The House and Senate are set to unveil a year-long spending bill that will loosen restrictions on U.S. aid to Egypt and negate the law that prevents the U.S. from funding a foreign military that has conducted a coup against a democratically elected government. The Obama administration has been lobbying Congress for permission to give the aid to the Egyptian government. Several senior senators had been working to make sure that aid was conditioned on the Egyptian government pursing a path toward democracy and respect for the rule of law.
But now, with the Egyptians speeding toward a Constitutional referendum that will cement the rule of the military-led regime and with the Egyptian government’s crackdown on the opposition ongoing, most of those conditions could be lifted by Congress or waived by the Obama administration.
For experts and congressional officials who have followed the Obama administration’s clumsy and often incoherent policy on Egypt, the potential easing of restrictions on aid represents only the latest unfortunate twist in a failed effort to preserve U.S. influence in the Arab world’s most populous country.
“When the omnibus bill is passed, there’s going to be legislation in it that in effect is going to give the administration a waiver from the coup provisions and allow them to restore aid to Egypt,” said Michele Dunne, senior associate at the Carnegie Endowment for International Peace.
Ever since the Egyptian military ousted and jailed ex-president Mohamed Morsi last July and began its campaign of arresting opposition leaders and protesters, the Obama administration and Congress have been withholding most of the $1.5 billion in annual aid the U.S. gives Egypt, most of which goes directly to the country’s army.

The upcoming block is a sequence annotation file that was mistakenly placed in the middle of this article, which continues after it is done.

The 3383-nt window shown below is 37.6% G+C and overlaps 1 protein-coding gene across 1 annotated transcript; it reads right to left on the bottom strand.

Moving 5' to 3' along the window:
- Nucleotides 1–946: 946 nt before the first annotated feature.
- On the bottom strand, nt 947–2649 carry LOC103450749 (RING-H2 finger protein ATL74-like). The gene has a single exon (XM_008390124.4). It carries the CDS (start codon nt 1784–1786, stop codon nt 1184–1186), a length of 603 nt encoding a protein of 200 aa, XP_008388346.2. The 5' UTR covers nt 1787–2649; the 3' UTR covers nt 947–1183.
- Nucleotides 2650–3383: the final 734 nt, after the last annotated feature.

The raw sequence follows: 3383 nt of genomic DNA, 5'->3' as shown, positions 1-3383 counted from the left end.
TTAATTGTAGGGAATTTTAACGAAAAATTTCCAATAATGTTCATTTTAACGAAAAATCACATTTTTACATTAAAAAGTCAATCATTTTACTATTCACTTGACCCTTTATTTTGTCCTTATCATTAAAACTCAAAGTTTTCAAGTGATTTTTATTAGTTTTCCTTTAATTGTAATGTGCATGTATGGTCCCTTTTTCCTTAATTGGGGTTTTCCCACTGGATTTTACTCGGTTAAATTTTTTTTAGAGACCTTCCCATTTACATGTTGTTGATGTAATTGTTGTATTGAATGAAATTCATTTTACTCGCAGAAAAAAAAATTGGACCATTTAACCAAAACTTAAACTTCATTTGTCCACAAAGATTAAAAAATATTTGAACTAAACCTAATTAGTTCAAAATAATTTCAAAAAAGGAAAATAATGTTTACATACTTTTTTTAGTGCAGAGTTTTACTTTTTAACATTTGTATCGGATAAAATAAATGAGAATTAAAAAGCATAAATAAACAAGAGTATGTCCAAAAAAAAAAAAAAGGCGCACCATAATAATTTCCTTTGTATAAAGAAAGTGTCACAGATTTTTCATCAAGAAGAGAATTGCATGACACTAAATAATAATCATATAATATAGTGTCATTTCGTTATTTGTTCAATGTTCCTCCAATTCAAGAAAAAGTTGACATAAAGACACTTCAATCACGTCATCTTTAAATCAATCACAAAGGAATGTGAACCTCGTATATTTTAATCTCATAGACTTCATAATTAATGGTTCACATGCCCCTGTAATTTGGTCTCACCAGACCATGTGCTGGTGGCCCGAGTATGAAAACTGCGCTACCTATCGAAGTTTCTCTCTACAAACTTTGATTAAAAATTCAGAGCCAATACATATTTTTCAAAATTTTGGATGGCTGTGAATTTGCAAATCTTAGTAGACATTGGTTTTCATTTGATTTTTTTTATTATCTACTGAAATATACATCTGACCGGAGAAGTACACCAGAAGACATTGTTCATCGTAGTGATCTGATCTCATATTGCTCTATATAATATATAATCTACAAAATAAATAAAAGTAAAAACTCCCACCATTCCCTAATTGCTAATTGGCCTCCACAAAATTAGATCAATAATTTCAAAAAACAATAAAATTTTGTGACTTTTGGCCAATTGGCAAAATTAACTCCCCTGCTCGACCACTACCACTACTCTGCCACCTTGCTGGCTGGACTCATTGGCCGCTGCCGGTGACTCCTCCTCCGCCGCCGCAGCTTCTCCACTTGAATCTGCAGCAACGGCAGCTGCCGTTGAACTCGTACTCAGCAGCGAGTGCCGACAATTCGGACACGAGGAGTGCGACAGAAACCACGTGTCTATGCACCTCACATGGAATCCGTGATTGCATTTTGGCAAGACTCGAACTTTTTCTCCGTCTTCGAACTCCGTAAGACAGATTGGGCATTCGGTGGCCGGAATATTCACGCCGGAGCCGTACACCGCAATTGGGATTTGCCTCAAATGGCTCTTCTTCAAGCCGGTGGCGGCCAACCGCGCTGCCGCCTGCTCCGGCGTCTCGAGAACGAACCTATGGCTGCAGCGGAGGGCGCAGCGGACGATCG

“I think there’s a sense of giving up on Egypt [inside of the Obama administration], on the Hill as well,” said Dunne. “There’s a sense that ‘Oh well they tried a democratic transition, it didn’t work, but we don’t want to cut ourselves off from Egypt as a security ally, so let’s just forget about the whole democracy and human rights thing except for giving it some lip service from time to time.’” [Continue reading...]
David A Bell writes: Two and a half years after it began, the revolution was widely considered a quagmire, even a disaster. Rebels had made disappointingly little headway against the forces of the hated tyrant. The capital and the country’s second major city remained under his control. Foreign powers had provided sympathy, but very little real aid. And despite promising to respect human rights, rebel forces were committing widespread abuses, including murder, torture and destruction of property. In short, the bright hopes of an earlier spring were fading fast.
This may sound like a description of Syria today, but it also describes quite well the situation of another country: the young United States in the winter of 1777–1778. George Washington had taken refuge in the miserable winter encampment of Valley Forge. Philadelphia (then the capital) and New York were both in British hands. France had not yet agreed to help the new republic militarily. And in areas under rebel control, loyalists were being persecuted—far more than most American school textbooks admit.
There is little reason to think that conditions in Syria will turn around the way they did in the United States between 1778 and 1781, when the American revolutionaries managed to eke out a military victory. But the comparison illuminates a different point. Historically, very few revolutions have been quick successes. They have been messy, bloody, long, drawn-out affairs. Victory has very rarely come without numerous setbacks, and, unfortunately, without abuses carried out by all sides. It has generally taken many years, even decades, for the real gains, if any, to become apparent. Yet today, international public opinion and international institutions usually fail to recognize this historical reality. There is an expectation that revolutions, where they occur, must lead within a very short period to the establishment of stable democracy and a full panoply of human rights, or they will be viewed as failures.